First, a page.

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Mitral regurgitation (MR) can be classified into two major etiologic categories: primary (degenerative) and secondary (functional). Primary MR is a consequence of disease affecting the leaflets or chordae tendineae, such as in mitral valve (MV) prolapse, myxomatous degeneration, infective endocarditis, or rheumatic disease. These disease processes are discussed in Chap. 48. In secondary MR, leaflet structure is normal and the valve is more of an “innocent bystander.” Regurgitation results from a distortion of the normal spatial and functional relationships of the left ventricle (LV) and valve apparatus, usually as a consequence of adverse LV remodeling. The trigger for LV remodeling can be ischemic (following myocardial infarction [MI]) or nonischemic (as with dilated cardiomyopathy) (Fig. 49–1). This chapter will focus on chronic ischemic MR (IMR) and will not discuss acute severe MR caused by papillary muscle rupture in the acute/subacute phase of MI.

FIGURE 49–1.

Classification of mitral regurgitation.


The reported incidence of IMR following MI has ranged from 19% to 50%.1,2,3,4 Estimates vary in relation to the nature of the screening techniques utilized. Of 1209 patients with coronary artery disease (CAD) amenable to coronary artery bypass grafting (CABG) and LV ejection fraction (LVEF) ≤ 35% enrolled in the Surgical Treatment for Ischemic Heart Failure (STICH) trial, mild, moderate, and severe MR were present in 46%, 15%, and 3% of patients, respectively.5 It is estimated that IMR affects 1.6 million to 2.8 million patients in the United States.6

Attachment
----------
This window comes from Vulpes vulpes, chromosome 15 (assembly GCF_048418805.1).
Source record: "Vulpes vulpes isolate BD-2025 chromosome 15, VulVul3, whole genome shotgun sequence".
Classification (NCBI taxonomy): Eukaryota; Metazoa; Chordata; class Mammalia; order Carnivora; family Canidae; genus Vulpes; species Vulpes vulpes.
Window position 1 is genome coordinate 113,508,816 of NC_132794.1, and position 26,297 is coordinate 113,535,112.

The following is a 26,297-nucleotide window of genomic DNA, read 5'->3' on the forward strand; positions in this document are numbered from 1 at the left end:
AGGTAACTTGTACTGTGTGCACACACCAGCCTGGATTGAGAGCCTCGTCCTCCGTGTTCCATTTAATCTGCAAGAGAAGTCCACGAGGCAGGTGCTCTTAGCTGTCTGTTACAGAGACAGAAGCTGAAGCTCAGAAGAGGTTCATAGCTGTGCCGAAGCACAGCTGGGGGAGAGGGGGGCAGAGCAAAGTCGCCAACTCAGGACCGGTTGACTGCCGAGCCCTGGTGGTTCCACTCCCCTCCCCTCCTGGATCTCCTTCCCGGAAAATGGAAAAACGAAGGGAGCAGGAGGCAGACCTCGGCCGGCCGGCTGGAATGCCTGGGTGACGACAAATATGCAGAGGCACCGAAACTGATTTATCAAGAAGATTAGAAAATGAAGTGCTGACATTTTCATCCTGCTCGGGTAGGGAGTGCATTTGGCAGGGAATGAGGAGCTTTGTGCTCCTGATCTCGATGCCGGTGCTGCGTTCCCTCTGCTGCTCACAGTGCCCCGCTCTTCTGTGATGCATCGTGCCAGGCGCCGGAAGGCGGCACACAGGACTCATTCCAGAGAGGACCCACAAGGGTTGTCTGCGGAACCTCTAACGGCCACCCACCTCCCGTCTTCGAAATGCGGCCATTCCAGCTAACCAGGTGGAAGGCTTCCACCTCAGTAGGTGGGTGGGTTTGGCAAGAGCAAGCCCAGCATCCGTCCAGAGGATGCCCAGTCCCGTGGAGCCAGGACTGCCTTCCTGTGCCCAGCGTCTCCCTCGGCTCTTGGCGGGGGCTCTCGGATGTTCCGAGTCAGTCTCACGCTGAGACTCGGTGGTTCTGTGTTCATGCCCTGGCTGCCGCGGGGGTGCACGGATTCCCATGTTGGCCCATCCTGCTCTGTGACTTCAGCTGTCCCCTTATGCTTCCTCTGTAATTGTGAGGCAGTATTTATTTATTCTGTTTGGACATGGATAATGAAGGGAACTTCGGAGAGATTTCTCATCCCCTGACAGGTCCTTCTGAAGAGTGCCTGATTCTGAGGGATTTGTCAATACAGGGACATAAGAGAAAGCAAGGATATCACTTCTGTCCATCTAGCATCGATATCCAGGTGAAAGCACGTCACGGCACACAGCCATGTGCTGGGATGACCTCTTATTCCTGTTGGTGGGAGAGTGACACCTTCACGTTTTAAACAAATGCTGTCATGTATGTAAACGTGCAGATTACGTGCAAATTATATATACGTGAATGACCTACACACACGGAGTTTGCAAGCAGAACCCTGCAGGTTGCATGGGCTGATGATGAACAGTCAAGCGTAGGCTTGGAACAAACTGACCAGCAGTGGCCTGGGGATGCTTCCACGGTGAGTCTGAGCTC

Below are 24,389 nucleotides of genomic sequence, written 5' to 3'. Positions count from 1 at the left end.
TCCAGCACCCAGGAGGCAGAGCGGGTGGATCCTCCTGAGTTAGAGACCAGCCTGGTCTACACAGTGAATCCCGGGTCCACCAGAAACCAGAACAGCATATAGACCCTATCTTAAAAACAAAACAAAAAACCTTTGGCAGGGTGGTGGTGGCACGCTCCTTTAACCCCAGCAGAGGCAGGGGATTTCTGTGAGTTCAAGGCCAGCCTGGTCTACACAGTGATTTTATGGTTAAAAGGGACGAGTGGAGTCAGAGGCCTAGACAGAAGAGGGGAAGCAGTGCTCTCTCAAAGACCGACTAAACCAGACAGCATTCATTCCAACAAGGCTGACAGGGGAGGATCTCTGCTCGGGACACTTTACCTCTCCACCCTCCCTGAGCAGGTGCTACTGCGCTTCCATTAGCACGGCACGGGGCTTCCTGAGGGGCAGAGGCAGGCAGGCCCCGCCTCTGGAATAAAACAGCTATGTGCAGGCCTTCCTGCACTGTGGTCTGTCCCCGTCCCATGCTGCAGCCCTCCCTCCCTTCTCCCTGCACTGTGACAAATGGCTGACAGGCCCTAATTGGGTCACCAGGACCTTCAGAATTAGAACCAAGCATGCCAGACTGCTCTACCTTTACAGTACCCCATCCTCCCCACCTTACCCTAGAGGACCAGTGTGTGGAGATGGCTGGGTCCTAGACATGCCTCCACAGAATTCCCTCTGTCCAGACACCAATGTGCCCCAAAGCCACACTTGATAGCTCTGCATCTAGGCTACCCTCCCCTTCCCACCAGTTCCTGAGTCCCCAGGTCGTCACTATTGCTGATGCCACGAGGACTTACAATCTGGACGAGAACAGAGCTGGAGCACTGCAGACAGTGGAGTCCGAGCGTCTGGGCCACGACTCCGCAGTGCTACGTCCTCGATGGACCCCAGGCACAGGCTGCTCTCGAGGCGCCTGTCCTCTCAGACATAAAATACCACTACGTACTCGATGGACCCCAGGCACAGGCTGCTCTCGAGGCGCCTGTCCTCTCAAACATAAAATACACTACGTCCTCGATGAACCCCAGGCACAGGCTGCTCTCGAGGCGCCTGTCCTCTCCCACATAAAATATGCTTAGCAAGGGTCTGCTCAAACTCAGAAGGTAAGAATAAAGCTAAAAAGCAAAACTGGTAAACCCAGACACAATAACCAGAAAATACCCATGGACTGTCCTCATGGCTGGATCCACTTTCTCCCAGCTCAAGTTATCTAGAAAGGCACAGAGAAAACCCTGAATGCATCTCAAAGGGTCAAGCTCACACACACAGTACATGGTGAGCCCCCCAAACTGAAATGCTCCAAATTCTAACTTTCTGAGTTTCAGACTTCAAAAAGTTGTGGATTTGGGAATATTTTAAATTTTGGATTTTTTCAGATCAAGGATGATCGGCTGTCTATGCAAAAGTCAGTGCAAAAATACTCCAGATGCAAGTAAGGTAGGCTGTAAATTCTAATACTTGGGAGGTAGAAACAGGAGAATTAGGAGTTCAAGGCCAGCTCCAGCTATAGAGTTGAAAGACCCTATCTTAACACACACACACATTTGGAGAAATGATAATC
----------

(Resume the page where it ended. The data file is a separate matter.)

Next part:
Analogous to, but somewhat different than, other types of valvular heart disease, the natural history of IMR can be considered across four overlapping stages:

  • Stage A: “At-risk” stage (eg, early following MI).

  • Stage B: Symptomatic progressive stage (eg, during the phase of active LV remodeling).

  • Stage C: Asymptomatic severe stage (prior to onset of heart failure [HF] symptoms).

  • Stage D: Symptomatic severe stage (following onset of HF symptoms).

Descriptions of valve anatomy, valve hemodynamics, associated cardiac findings, and symptoms for each stage are presented in Table 49–1. Boundaries between these stages are not rigid and patients with moderate IMR may also develop HF symptoms (see below and Table 49–1 and Table 49–2 for definitions of moderate and severe ischemic MR). Angina may also be a feature of the disease process.

TABLE 49–1.Stages of Secondary Mitral Regurgitation With Associated Valve Anatomy, Valve Hemodynamics, Cardiac Findings, and Symptoms

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